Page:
Neural Responses Predict Friendships Megan Zhou ‘21 An example of a social network diagram. (Source: Wikimedia Commons) The proverb that “birds of a feather flock together” is based on the concept of homophily—the tendency of individuals to associate and bond with similar others. Throughout history, this trend has created evolutionary […]

 

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Most Recent

Sewage Can Soon Be Converted into Bio-based Fuel

Sewage Can Soon Be Converted into Bio-based Fuel

Recent research findings at the Department of Energy’s Pacific Northwest National Laboratory (PNNL) has shown that wastewater treatment plants may have the potential to produce biocrude oil, which is a petroleum-substitute synthetic fuel, from ordinary sewage (1). The technological process being considered is called hydrothermal liquefaction (HTL) (2). In HTL, […]

 
 

Scientists Identify a New Organ

Scientists Identify a New Organ

By Sam Neff A recent study conducted at the NYU School of Medicine has defined a new organ in the human body (1). It is called the interstitium, and scientists have known of this body region previously as a matrix of flowing fluid enmeshed in collagen and elastin fibers (2). […]

 
 

Marine Mammals: Size and Energy Constraints in Aquatic Environments

Marine Mammals: Size and Energy Constraints in Aquatic Environments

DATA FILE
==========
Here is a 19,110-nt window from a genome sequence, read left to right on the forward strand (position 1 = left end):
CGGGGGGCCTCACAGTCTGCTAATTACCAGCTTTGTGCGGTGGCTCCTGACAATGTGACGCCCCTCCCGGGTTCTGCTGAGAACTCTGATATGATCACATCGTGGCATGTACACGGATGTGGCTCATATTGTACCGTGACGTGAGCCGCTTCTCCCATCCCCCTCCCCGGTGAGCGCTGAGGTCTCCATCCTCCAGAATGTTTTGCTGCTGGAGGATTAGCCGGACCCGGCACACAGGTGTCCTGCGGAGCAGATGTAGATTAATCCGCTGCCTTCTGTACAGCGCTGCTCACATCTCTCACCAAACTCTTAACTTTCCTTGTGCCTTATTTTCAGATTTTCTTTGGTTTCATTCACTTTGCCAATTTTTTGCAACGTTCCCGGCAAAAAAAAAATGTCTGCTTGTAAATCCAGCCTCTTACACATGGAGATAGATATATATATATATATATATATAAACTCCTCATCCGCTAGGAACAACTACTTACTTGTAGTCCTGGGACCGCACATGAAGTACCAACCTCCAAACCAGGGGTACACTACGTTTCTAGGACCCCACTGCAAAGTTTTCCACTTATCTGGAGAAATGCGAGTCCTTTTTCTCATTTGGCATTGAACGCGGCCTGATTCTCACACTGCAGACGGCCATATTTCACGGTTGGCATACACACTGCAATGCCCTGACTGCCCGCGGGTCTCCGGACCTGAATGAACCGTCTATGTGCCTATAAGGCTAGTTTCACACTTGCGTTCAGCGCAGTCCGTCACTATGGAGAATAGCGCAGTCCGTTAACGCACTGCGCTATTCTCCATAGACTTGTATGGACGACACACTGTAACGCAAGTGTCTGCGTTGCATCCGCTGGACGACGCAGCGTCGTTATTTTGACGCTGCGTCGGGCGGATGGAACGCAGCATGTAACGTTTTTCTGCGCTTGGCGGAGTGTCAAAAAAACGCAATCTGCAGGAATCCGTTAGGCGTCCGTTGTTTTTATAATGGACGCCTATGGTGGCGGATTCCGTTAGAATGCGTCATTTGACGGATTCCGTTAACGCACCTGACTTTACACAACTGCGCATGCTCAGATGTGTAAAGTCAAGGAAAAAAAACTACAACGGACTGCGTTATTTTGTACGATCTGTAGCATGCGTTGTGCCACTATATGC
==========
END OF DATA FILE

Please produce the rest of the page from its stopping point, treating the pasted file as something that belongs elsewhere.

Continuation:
By Anna Brinks ’21       The largest mammal on Earth, the blue whale, is one of the many gentle goliaths populating our oceans. With a tongue that weighs as much as an elephant, this aquatic mammal consistently has had a larger average size than its terrestrial counterparts. The […]

 
 

Slow, rhythmic brainwaves linked to consciousness

Slow, rhythmic brainwaves linked to consciousness

By John Kerin ’20   If you closely observe an MRI of the human brain, you will notice ultra-slow waves that pass through in a heartbeat-like rhythm at approximately 1-second intervals. This pattern was recognized decades ago, however it was thought of as MRI noise and insignificant static until recently. […]

 
 

Shoals: island where Dartmouth can study marine life

Shoals: island where Dartmouth can study marine life

Dartmouth Undergraduate Journal of Science Shoals: island where Dartmouth can study marine life Leah Valdes 1and Mark E. Laidre 2 1 Biology major (’18) writing thesis based on research at Shoals Email: leah.valdes.18@dartmouth.edu 2 Assistant Professor in Biological Sciences Email: mark.laidre@dartmouth.edu Oceans cover over 70 percent of Earth’s surface, and […]

 
 

Muscle memory “in the flesh”

Researchers at Keele University recently discovered that muscles can “remember” previous training regimens using the epigenetic modification of methylation. Participants had significantly greater lean muscle mass increase and decreased methylation after a second round of training. (Source: Wikimedia Commons, George Stepanek)

Muscle memory “in the flesh” By Brenda Miao brenda.y.miao.19@dartmouth.edu The term “muscle memory” has been used colloquially to describe the development and refinement of a specific motor skill through repetitive motion, but until recently, it was unknown whether muscles actually retain a physical imprint of past activity. Researchers at Keele […]

 
 
 
 

Mission Statement

Founded in 1998, the Dartmouth Undergraduate Journal of Science aims to increase scientific awareness within the Dartmouth community by providing an interdisciplinary forum for sharing undergraduate research and enriching scientific knowledge.

Want to join the DUJS staff?